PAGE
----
Viennese journalist and founder of modern political Zionism. Born in Budapest, Hungary, on May 2, 1860, Herzl was educated in the spirit of the German-Jewish "Enlightenment." The family moved to Vienna in 1878 after the death of his sister. He received a doctorate in law in 1884 and worked for a short while in courts in Vienna and Salzburg. Within a year, he left law and devoted himself to writing, for which he had demonstrated ability from an early age.
In 1891 he became Paris correspondent for the New Free Press (Vienna), the influential liberal newspaper of the time. Herzl was in Paris to witness the rise of anti-Semitism which resulted from the court martial of Alfred Dreyfus, a Jewish army officer, who was divested of his rank in a humiliating public ceremony in January 1895, as a mob shouted "Death to the Jews." After considering a number of possibilities, Herzl became convinced that the only solution to the Jewish problem was the mass exodus of Jews from their places of residence. Originally he wrote that it didn't matter where Jews went. He eventually realized that a national home in Palestine was the answer.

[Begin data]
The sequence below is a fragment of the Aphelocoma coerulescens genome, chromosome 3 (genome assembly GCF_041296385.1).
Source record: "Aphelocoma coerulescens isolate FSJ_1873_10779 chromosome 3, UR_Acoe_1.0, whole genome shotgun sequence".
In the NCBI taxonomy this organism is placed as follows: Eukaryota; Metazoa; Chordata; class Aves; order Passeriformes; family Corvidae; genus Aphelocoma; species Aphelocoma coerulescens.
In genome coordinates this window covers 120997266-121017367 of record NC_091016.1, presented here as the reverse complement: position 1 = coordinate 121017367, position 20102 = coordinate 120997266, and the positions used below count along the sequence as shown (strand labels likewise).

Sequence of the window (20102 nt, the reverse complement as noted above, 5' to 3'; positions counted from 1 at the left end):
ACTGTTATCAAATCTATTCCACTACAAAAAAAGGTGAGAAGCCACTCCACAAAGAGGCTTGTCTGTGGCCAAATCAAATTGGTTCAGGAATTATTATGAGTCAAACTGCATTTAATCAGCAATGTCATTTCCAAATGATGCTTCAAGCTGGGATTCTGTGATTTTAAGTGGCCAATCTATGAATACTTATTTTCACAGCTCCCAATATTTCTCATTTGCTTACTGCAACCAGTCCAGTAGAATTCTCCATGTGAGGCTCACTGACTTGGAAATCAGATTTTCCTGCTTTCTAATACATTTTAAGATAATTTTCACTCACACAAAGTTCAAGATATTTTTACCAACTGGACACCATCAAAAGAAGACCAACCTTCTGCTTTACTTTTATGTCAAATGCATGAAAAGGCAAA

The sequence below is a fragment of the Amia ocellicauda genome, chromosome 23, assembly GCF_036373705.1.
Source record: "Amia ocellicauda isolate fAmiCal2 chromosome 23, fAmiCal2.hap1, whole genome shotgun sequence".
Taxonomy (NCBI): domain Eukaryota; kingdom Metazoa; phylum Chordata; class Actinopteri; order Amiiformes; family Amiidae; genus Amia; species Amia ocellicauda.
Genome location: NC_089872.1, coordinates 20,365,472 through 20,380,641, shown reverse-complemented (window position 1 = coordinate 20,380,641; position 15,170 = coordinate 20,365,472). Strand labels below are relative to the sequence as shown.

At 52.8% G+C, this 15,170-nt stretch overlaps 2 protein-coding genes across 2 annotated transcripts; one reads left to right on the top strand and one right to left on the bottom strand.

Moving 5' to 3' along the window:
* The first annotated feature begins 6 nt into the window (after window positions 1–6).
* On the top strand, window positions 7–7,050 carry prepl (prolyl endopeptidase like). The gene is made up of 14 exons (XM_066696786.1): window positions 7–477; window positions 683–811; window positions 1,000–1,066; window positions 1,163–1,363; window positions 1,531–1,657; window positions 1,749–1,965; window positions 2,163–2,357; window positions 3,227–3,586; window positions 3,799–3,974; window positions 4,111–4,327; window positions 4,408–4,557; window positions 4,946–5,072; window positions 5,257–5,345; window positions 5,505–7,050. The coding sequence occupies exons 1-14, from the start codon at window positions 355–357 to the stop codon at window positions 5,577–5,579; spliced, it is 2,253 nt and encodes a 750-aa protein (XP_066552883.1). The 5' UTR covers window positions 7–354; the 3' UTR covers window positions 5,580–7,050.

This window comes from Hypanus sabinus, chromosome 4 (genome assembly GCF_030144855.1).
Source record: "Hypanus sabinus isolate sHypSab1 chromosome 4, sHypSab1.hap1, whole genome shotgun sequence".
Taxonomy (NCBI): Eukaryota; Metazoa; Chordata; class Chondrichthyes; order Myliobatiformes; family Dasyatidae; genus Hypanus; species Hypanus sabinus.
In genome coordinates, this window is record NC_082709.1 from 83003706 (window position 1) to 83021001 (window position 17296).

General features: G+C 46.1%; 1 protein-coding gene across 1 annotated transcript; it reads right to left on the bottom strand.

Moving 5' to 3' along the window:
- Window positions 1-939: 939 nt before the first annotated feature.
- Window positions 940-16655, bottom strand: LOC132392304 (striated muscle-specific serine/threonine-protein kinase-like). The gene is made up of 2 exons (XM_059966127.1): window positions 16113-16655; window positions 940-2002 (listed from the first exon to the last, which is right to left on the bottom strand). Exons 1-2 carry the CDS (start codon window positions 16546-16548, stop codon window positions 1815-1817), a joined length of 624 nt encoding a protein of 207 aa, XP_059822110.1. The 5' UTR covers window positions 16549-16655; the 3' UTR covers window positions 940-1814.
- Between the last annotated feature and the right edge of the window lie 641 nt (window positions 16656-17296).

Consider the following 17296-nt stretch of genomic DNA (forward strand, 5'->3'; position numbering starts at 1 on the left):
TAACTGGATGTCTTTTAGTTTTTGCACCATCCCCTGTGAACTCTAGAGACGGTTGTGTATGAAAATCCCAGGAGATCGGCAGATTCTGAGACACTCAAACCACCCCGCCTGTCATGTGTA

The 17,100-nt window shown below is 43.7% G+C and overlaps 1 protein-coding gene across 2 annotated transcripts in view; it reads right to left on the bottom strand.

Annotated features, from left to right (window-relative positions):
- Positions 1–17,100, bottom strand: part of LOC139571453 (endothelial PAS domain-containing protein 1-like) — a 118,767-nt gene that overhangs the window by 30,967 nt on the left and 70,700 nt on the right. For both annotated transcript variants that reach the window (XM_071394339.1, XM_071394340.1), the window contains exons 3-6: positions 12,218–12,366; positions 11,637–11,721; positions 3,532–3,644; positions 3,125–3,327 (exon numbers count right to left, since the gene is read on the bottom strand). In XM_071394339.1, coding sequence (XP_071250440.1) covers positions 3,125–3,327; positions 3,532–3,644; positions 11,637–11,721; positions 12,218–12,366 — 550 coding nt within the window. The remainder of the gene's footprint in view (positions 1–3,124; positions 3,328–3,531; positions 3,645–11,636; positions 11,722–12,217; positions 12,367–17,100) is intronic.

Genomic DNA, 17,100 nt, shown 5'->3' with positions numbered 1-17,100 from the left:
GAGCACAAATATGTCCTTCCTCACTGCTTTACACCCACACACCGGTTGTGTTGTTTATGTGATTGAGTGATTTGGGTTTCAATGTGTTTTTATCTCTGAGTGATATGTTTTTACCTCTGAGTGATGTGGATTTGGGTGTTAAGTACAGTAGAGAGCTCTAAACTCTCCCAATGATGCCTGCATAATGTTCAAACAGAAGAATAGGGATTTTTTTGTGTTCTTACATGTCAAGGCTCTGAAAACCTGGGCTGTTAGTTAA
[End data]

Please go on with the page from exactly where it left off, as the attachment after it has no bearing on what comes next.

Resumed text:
He published a pamphlet, The Jewish State in 1896. Although others had suggested solutions to anti-Semitism, Herzl was the first to call for immediate political action. Jewish reaction to his plan was mixed. Many Jews rejected it as too extreme, although there were those who responded with enthusiasm and asked him to head what was to become the Zionist movement. He succeeded in convening the first Zionist Congress in Basle, Switzerland, August 29-31, 1897. The congress adopted the Basle Program and established the World Zionist Organization to help create the economic foundation for the proposed Jewish state. Herzl was elected president of the organization and chaired the first six Zionist congresses. He spent much of his time in his remaining years meeting with world leaders, both Jewish and non-Jewish, trying to enlist financial and political support for his dream of a Jewish state. He died in 1904 before his dream could become reality.
In 1949 his remains were transferred to a mountain in western Jerusalem which became Mount Herzl, and is today a major military cemetery.
His works translated into English include Old-New Land and his diaries.